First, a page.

Once the cameras stop rolling, the fun part of a film shoot in the city for some actors and actresses is that they can hop in a taxi and go home. By “home” I mean a building in which a doorman—yours truly, for example—works.
It’s actually one of the cool things about being a doorman. In my time, I’ve met a number of stage and film celebrities: some in passing; others who have exchanged a few words.
The key is to never act as if star struck. None of this lounging around for an autograph or, more likely these days, a quick snap-pic from a cell phone that’s put up on Facebook later. The last thing celebrities want is to look over their shoulders and find the crazed doorman-wannabe groupie.
No, this situation—being doorman to celebrity tenants—calls for composure, restraint, professionalism and dignity, even if the particular famous person just visits the building periodically.
At the same time, actors and actresses (and I’ll throw in some athletes) are, at some level, ordinary people. While they shouldn’t be fawned over, they don’t want their needs ignored.
The way I see it, anyone who enters through the front doors of my building is in my world, on my movie set with me as the director. Everyone in that world and on my set should receive the same level of service, and respect for their privacy.
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Guaranteeing that equal treatment for celebrities, however, might mean bending a rule or two simply because, by definition, they live much of their lives in public. Providing high-quality service while respecting their privacy often involves doing things away from prying eyes or pro-actively preventing others from intruding.
The trick is in knowing how far to bend without breaking. Letting someone enter or exit the building using a usually locked back entrance? Hey, I’m swaying in the breeze doing this so-called favor. Bringing a certain person’s laundry to his or her apartment, where I have to take off my shoes and socks before entering? Crack! That was the sound of a major branch splintering.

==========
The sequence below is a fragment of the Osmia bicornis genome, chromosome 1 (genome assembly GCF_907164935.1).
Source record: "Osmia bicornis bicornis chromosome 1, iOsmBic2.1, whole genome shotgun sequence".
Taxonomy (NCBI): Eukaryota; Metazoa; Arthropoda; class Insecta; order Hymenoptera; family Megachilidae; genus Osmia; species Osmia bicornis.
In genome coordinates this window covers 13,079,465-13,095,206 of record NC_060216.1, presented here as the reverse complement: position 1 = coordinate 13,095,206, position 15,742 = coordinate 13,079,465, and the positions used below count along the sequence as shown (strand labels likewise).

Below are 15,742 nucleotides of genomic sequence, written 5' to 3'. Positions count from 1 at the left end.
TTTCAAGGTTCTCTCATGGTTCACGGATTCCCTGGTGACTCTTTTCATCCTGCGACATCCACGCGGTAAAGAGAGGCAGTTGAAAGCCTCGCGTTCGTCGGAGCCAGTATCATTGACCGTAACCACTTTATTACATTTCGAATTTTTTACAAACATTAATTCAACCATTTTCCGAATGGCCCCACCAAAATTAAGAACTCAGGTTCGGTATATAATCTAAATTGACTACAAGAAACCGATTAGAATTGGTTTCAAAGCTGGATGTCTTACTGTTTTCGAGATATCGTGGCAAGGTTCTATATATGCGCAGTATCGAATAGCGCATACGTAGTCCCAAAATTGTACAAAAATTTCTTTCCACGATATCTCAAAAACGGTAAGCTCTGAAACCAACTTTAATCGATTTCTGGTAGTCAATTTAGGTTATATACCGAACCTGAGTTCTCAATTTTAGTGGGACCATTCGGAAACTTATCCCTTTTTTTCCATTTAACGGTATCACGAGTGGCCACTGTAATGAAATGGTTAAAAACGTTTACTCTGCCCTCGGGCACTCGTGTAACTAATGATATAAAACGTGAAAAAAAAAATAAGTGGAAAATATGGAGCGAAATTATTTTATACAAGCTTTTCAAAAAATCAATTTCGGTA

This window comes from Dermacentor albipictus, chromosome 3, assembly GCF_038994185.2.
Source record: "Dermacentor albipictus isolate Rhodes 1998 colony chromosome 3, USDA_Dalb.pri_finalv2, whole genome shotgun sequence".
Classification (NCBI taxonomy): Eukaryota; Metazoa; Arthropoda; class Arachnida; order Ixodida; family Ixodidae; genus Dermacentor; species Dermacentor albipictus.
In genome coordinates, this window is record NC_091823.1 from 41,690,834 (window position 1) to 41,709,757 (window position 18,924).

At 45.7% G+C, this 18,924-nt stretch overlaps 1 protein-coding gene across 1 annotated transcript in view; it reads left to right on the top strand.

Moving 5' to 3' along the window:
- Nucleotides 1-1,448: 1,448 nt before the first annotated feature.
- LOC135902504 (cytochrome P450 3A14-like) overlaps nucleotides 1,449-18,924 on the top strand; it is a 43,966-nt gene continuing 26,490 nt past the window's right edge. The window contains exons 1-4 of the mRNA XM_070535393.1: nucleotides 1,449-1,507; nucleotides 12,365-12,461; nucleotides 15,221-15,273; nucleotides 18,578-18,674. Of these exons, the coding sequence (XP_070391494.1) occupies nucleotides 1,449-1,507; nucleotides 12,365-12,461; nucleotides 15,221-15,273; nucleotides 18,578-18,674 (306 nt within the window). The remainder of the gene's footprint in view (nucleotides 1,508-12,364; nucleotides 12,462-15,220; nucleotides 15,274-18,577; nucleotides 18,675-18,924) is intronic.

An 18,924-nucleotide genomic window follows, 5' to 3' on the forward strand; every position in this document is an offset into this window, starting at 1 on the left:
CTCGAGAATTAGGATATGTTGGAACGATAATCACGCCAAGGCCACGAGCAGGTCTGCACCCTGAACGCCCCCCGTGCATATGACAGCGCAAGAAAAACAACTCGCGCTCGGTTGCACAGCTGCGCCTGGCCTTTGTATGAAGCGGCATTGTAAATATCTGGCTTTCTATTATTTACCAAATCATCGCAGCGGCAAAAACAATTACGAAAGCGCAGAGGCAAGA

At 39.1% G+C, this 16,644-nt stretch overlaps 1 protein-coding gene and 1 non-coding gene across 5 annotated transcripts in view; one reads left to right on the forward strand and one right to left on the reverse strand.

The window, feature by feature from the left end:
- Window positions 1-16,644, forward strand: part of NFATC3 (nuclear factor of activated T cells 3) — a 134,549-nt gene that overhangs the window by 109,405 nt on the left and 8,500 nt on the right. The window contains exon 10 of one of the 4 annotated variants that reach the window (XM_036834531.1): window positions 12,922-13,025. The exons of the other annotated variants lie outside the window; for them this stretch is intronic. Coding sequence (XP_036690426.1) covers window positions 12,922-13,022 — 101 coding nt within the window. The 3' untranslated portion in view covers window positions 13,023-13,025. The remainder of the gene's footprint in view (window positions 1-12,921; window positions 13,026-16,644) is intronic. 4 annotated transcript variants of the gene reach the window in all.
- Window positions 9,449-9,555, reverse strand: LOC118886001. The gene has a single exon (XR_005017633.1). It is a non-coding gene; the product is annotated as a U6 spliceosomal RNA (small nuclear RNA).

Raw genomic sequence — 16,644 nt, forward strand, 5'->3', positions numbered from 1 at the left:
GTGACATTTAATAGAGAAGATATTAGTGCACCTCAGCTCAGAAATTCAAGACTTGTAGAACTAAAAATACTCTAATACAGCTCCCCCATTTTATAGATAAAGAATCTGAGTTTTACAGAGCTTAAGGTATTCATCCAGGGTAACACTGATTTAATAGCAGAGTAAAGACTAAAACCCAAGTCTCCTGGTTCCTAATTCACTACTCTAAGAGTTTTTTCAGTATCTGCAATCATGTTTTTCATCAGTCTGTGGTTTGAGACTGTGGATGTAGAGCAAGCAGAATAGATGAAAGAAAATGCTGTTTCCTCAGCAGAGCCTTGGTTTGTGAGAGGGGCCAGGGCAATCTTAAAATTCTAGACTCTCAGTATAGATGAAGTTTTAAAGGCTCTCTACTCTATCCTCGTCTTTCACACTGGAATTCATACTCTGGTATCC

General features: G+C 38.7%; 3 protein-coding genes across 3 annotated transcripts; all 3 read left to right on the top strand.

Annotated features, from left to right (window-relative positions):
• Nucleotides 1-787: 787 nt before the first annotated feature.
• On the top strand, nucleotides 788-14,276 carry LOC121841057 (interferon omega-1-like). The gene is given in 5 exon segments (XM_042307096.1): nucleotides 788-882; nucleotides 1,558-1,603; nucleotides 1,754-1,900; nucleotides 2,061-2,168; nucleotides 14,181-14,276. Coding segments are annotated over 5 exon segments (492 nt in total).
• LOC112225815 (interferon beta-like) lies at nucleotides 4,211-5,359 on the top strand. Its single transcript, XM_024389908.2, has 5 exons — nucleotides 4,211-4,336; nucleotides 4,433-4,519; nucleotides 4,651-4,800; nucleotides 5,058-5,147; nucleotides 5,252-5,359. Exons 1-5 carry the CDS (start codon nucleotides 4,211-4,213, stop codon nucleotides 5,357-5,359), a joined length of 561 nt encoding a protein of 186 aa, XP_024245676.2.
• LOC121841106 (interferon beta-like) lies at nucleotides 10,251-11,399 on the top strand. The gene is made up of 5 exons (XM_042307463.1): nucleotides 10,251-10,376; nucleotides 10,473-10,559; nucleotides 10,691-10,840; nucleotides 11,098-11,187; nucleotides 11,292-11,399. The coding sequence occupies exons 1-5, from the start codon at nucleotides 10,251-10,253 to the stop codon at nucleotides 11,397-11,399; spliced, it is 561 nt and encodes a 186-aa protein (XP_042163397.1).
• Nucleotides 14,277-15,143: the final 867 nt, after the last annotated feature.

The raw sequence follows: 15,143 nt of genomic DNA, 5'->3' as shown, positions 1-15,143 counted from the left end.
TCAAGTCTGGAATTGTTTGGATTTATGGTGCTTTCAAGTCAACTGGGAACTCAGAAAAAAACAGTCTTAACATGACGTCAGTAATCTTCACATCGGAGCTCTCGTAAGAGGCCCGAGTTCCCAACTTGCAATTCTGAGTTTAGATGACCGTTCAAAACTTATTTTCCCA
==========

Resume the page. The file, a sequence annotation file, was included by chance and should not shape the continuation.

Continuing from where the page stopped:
Now, there are certain favors I’ll do for a resident, any resident, in my building. These include holding a parking spot, shutting down an elevator so that a tenant can get, say, a new mattress upstairs and into an apartment, or allowing an unscheduled delivery.
In my experience, the danger with celebrities is that they take such a favor as the first step on a very slippery slope to either a regular—as in daily or weekly—routine or concierge service: The next thing I know, I’m being asked to remove all the green and yellow M&M’s from a bag.
Avoiding these boulders in the path to doormanship requires honesty (“Delighted to guard your packages, just this once”) and fairness, as in “I don’t do this for anyone in the building.”
The result? I’ve spoken with Kathleen Turner and joked around with actors Brian Cox, who is probably credited for a zillion movies; Abe Vigoda, detective Fish from the old Barney Miller days, and Mike Myers of ye ole Shrek, Austin Powers fame.
I’ve met athletes such as Tiki Barber, and once spoke with Carlos Delgado, then first baseman for the New York Mets. (I swear that his one hand was bigger than my entire head.)
I’ll never forget comedian/actor Mike Epps, Bill Cosby and Kelsey Grammer, rapper Q-Tip, Holt Macalany, the main character from a show called Lights Out, and Al Roker.
I used to see Mr. Roker so much that I was tempted to ask if he would stand in the lobby for a few minutes. Then, if residents on their way out asked about the weather that day, I could point to Mr. Roker and say, “Dude, tell ‘em.”
For doormen with “celeb cred" such is the stuff our dreams are made on.